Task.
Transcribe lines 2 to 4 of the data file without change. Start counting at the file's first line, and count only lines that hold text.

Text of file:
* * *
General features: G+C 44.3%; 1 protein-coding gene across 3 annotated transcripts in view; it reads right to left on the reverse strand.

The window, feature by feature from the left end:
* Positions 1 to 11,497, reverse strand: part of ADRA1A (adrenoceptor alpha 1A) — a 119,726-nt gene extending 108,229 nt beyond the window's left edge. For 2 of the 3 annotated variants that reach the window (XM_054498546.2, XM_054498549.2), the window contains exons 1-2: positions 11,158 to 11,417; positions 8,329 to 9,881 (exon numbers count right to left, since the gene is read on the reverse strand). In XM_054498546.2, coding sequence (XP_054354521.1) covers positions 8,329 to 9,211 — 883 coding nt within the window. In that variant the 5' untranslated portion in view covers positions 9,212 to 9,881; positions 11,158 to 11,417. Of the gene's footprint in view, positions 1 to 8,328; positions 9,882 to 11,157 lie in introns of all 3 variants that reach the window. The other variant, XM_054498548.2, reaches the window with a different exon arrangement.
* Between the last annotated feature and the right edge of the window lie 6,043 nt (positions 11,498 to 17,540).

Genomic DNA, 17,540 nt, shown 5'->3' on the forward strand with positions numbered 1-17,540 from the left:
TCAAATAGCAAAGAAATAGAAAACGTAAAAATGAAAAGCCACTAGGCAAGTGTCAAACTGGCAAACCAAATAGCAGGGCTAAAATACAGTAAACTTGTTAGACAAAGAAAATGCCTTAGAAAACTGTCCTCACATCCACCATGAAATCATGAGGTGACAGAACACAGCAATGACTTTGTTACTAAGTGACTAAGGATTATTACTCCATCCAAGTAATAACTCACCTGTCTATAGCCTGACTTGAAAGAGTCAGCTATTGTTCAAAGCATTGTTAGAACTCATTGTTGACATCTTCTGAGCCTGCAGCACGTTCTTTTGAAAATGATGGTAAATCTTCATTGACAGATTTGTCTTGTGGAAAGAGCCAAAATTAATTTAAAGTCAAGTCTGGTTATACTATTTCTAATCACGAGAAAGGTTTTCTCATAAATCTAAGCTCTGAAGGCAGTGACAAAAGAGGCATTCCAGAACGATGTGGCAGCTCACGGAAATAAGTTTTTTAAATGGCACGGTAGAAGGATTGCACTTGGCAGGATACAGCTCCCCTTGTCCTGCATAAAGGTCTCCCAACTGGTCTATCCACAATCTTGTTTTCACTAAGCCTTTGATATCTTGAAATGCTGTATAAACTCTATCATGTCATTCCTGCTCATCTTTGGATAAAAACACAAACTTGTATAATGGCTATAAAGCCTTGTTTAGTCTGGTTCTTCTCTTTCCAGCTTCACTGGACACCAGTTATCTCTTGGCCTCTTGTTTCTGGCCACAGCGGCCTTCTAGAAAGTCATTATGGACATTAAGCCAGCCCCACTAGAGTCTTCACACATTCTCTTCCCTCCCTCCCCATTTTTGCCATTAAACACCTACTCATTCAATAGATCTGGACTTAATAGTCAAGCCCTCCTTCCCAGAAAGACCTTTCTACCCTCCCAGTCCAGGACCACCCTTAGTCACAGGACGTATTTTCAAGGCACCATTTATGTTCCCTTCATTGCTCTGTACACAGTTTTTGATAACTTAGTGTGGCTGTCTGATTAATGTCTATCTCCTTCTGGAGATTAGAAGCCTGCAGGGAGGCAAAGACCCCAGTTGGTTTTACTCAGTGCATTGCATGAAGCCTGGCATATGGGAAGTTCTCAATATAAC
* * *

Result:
The window, feature by feature from the left end:
* Positions 1 to 11,497, reverse strand: part of ADRA1A (adrenoceptor alpha 1A) — a 119,726-nt gene extending 108,229 nt beyond the window's left edge. For 2 of the 3 annotated variants that reach the window (XM_054498546.2, XM_054498549.2), the window contains exons 1-2: positions 11,158 to 11,417; positions 8,329 to 9,881 (exon numbers count right to left, since the gene is read on the reverse strand). In XM_054498546.2, coding sequence (XP_054354521.1) covers positions 8,329 to 9,211 — 883 coding nt within the window. In that variant the 5' untranslated portion in view covers positions 9,212 to 9,881; positions 11,158 to 11,417. Of the gene's footprint in view, positions 1 to 8,328; positions 9,882 to 11,157 lie in introns of all 3 variants that reach the window. The other variant, XM_054498548.2, reaches the window with a different exon arrangement.
* Between the last annotated feature and the right edge of the window lie 6,043 nt (positions 11,498 to 17,540).